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            Metastatic colorectal cancer: ESMO Clinical Practice Guidelines for diagnosis, treatment and follow-up.

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              Improved survival in metastatic colorectal cancer is associated with adoption of hepatic resection and improved chemotherapy.

              Fluorouracil/leucovorin as the sole therapy for metastatic colorectal cancer (CRC) provides an overall survival of 8 to 12 months. With an increase in surgical resections of metastatic disease and development of new chemotherapies, indirect evidence suggests that outcomes for patients are improving in the general population, although the incremental gain has not yet been quantified. We performed a retrospective review of patients newly diagnosed with metastatic CRC treated at two academic centers from 1990 through 2006. Landmark analysis evaluated the association of diagnosis year and liver resection with overall survival. Additional survival analysis of the Surveillance Epidemiology and End Results (SEER) database evaluated a similar population from 1990 through 2005. Two thousand four hundred seventy patients with metastatic CRC at diagnosis received their primary treatment at the two institutions during this time period. Median overall survival for those patients diagnosed from 1990 to 1997 was 14.2 months, which increased to 18.0, 18.6, and 29.3 months for patients diagnosed in 1998 to 2000, 2001 to 2003, and 2004 to 2006, respectively. Likewise, 5-year overall survival increased from 9.1% in the earliest time period to 19.2% in 2001 to 2003. Improved outcomes from 1998 to 2004 were a result of an increase in hepatic resection, which was performed in 20% of the patients. Improvements from 2004 to 2006 were temporally associated with increased utilization of new chemotherapeutics. In the SEER registry, overall survival for the 49,459 identified patients also increased in the most recent time period. Profound improvements in outcome in metastatic CRC seem to be associated with the sequential increase in the use of hepatic resection in selected patients (1998 to 2006) and advancements in medical therapy (2004 to 2006).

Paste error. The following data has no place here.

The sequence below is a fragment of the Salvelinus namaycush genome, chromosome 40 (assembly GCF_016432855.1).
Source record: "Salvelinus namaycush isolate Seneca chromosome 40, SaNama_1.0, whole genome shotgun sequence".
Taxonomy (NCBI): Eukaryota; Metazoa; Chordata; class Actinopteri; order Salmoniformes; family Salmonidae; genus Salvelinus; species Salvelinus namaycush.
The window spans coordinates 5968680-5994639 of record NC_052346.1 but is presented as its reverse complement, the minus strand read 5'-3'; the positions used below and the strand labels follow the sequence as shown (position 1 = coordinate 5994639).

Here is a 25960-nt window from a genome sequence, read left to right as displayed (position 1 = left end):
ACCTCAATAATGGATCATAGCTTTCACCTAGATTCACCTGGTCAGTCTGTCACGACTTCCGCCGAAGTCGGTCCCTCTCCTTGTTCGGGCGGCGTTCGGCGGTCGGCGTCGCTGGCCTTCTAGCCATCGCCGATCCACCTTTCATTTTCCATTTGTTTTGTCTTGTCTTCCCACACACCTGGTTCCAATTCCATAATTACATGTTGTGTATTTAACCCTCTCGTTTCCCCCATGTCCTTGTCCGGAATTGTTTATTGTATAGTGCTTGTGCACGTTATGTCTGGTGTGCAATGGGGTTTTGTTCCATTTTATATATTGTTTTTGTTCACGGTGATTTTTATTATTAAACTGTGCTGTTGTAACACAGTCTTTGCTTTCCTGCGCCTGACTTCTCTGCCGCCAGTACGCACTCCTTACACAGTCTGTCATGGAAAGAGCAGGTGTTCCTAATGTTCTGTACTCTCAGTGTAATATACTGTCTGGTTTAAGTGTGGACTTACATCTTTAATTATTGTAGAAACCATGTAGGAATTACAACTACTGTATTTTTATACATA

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                Author and article information

                Journal
                Oncol Rev
                Oncol Rev
                ONCOL
                Oncology Reviews
                PAGEPress Publications, Pavia, Italy
                1970-5565
                1970-5557
                31 July 2017
                14 June 2017
                : 11
                : 2
                Affiliations
                Department of Surgery, University of Buea , Cameroon
                Author notes
                Department of Surgery (BASO Raven Fellow), Faculty of Health Sciences, University of Buea, PO Box 126, Limbe, S.W. Region, Cameroon. elroypat@ 123456yahoo.co.uk
                Article
                10.4081/oncol.2017.331
                5538223
                ©Copyright E.P. Weledji et al.

                This work is licensed under a Creative Commons Attribution NonCommercial 4.0 License (CC BY-NC 4.0).

                Page count
                Figures: 0, Tables: 2, Equations: 0, References: 79, Pages: 7